Failure: FCC Dolittle

Outside of my control

After assuring public access to specific air waves since the beginning of radio, our friends at the FCC decided that in 2008 that the entire 700Mhz band should instead serve to line their pockets with a few dollars. 19 billion dollars, actually. Thanks guys! This meant that the tens of thousands of wireless systems in operation would soon begin a new life as raw material inside of some local landfill. It reminds me of this one time when I bought some tin soldiers from an antique store for $32, melted them down, and sold the raw lump to a recycling plant for 17 cents.

Being that my sound budget was typically between $50-$100 per show, replacing our $10,000 of wireless systems (which, given the equivalent products available at that time would have cost closer to $20,000) wasn’t going to happen. Little ‘ol me didn’t mind violating FCC regulations, and continued to use the wireless systems until… well, until they broke. But let’s go back to the beginning of the end: Dr. Dolittle.

I had continued to use the wireless systems, unaffected, for another 3 years to the month, after the ban had gone into effect. I went through the whole week of tech and dress rehearsals with the mics as usual, without any incident… just as they had for the previous 20 shows since the ban. On opening night, we had sound check 45 minutes before the show as usual, and everything was still groovy. First spoken line into the show, and everything was no longer groovy.

But what went wrong?!

My initial suspicion was that my board operator had decided he’d rather enjoy the show by not running sound, and that he simply wasn’t present to turn on any microphones. That suspicion proved to be my first completely wrong guess of the evening: He was frantically trying, in vain, to turn on the microphone channel that was already turned on. Upon inspecting the microphone receiver, it showed no signal, indicating that the mic had somehow been turned off.  Strange, because we hadn’t had any problems with this batch of re-chargeable batteries, and always power-locked the transmitters so they couldn’t accidentally be switched off by meddling actors. But stranger things have happened, so I ran backstage with a fresh pair of batteries to swap out the offenders.

Only, when I got to the mic, it was still on and showed full power. Hmmmmm okay well I switched the batteries anyway in case they were haunted. Back in the sound booth, not only did my battery swap prove to be useless, but the infection had spread in my absence: about half of the receiver channels were now also not working. So much adrenaline was pumping through me that I couldn’t think clearly and it seemed that all of the mics were blinking in and out of service, though it ended up being a specific few to protest their functionality.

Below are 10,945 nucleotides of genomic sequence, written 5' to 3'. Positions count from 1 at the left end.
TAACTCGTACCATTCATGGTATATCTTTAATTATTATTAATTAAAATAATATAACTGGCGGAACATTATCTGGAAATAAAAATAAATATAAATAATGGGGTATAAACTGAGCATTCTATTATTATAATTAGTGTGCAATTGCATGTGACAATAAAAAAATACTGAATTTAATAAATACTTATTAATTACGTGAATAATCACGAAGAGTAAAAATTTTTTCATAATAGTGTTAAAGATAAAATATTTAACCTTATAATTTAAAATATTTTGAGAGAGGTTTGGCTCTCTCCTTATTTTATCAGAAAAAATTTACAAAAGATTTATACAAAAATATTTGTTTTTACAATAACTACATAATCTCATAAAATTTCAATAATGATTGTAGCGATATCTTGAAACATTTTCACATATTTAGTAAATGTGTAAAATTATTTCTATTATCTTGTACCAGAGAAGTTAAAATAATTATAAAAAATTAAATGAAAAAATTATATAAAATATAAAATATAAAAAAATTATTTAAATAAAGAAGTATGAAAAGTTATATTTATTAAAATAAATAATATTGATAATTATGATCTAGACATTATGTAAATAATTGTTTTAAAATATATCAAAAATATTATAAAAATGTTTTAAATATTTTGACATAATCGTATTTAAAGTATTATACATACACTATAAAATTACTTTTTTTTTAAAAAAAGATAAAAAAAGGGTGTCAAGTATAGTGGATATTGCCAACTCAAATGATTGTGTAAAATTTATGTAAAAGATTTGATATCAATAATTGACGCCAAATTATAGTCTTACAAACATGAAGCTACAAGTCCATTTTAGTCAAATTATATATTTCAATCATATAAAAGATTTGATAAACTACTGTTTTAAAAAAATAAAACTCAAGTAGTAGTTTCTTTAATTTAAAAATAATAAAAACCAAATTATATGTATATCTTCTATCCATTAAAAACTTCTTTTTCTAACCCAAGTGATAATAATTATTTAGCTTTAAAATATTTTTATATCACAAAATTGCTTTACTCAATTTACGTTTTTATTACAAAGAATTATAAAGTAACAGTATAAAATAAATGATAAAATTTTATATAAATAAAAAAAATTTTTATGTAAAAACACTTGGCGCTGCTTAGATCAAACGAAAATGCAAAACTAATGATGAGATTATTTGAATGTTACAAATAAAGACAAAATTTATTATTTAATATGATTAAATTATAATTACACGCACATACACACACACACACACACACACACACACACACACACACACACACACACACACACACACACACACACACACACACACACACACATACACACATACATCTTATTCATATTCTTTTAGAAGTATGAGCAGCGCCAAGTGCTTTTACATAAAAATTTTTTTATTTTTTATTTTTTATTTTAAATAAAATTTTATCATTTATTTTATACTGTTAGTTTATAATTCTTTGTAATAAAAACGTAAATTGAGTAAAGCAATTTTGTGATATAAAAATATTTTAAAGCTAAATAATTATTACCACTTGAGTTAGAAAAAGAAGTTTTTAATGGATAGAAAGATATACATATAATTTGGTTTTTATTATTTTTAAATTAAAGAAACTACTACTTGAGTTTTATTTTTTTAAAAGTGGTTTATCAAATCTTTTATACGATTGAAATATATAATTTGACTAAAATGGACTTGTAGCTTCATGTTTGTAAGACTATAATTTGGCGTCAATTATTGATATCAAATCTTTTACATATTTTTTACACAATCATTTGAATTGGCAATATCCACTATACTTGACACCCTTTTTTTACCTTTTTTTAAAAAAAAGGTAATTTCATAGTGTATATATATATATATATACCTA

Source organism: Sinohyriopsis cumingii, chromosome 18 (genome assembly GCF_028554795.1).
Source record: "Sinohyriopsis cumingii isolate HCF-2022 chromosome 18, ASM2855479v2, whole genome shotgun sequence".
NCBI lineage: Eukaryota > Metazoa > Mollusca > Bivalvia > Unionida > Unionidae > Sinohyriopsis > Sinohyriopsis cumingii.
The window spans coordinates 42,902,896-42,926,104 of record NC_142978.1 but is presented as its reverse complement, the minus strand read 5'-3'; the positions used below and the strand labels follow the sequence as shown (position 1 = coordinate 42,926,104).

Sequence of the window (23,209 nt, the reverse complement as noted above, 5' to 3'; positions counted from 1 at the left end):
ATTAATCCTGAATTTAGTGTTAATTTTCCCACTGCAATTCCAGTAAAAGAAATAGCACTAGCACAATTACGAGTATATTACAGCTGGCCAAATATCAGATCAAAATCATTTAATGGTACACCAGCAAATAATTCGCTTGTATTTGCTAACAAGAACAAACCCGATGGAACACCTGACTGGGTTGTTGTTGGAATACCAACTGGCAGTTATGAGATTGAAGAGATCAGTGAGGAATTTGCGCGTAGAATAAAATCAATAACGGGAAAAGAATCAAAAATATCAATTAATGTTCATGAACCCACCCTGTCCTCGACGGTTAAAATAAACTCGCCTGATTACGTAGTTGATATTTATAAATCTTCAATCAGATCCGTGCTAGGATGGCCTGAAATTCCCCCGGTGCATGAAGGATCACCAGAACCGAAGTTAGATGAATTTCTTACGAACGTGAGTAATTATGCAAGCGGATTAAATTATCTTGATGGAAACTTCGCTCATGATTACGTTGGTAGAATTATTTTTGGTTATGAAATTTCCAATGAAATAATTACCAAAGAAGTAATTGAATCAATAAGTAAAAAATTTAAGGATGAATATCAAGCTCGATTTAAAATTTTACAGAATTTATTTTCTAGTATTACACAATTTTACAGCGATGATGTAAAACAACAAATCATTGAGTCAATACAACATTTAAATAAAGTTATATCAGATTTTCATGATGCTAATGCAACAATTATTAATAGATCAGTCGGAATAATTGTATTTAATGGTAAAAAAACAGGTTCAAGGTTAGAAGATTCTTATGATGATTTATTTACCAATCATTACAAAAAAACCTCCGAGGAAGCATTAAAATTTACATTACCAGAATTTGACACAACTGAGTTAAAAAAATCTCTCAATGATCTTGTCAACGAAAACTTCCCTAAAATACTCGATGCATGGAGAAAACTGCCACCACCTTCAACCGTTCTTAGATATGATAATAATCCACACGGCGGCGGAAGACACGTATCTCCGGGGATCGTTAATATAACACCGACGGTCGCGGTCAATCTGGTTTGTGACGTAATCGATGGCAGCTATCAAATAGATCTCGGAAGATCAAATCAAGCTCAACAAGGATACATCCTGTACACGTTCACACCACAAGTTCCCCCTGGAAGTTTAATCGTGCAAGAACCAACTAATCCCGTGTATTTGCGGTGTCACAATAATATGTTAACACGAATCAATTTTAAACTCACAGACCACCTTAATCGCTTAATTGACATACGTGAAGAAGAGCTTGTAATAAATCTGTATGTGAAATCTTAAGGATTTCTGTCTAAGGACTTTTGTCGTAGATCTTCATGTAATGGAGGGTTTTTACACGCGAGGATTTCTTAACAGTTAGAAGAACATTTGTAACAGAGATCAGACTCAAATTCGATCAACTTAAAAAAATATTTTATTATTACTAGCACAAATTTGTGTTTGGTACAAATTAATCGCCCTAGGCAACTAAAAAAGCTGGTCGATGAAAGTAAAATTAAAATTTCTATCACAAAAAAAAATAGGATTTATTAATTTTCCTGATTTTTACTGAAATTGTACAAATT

My next bad guess was that some of the the dual-mic receivers had given up on life due to some power fluctuation; but most receivers had only one channel out, so that didn’t add up. The following faulty figure was that the antenna distribution had somehow failed, but that also didn’t add up because of those mics that were still working just fine.  I threw up my hands in desperation.  Do you even sound design, bro?

Finally, at intermission, when I had a chance to think clearly, I switched all the receivers to frequency view and began to notice that only the lower range (around 782Mhz-794Mhz) was having trouble. Some Google searching revealed that a cell phone company had purchased the affected frequency range. Apparently, the number and proximity of cell phones that had entered the theatre with their accompanying patrons were at fault for disrupting our wireless mics!!! After the show, all the mics miraculously began working again as if nothing had ever been wrong – problem ratified. So I re-allocated all the mic frequencies to somewhere above the cell provider’s range, and they returned to full functionality for the next performance, and all remaining shows. That is until a few years later when the receivers actually starting actually dying one at a time for no reason that I could ever figure out.
R.I.P. Shure U4D’s, all $10,000 of you.


If you were an audience member that evening, expecting to soak in the singular energy of yet another opening night performance – I hope you enjoyed the excitement of hearing only half the cast, combined with the muffled sounds of frantic desperation.

One thought on “Failure: FCC Dolittle

  1. Pingback: Failure is Ideal | A Sound Engineer's Weblog

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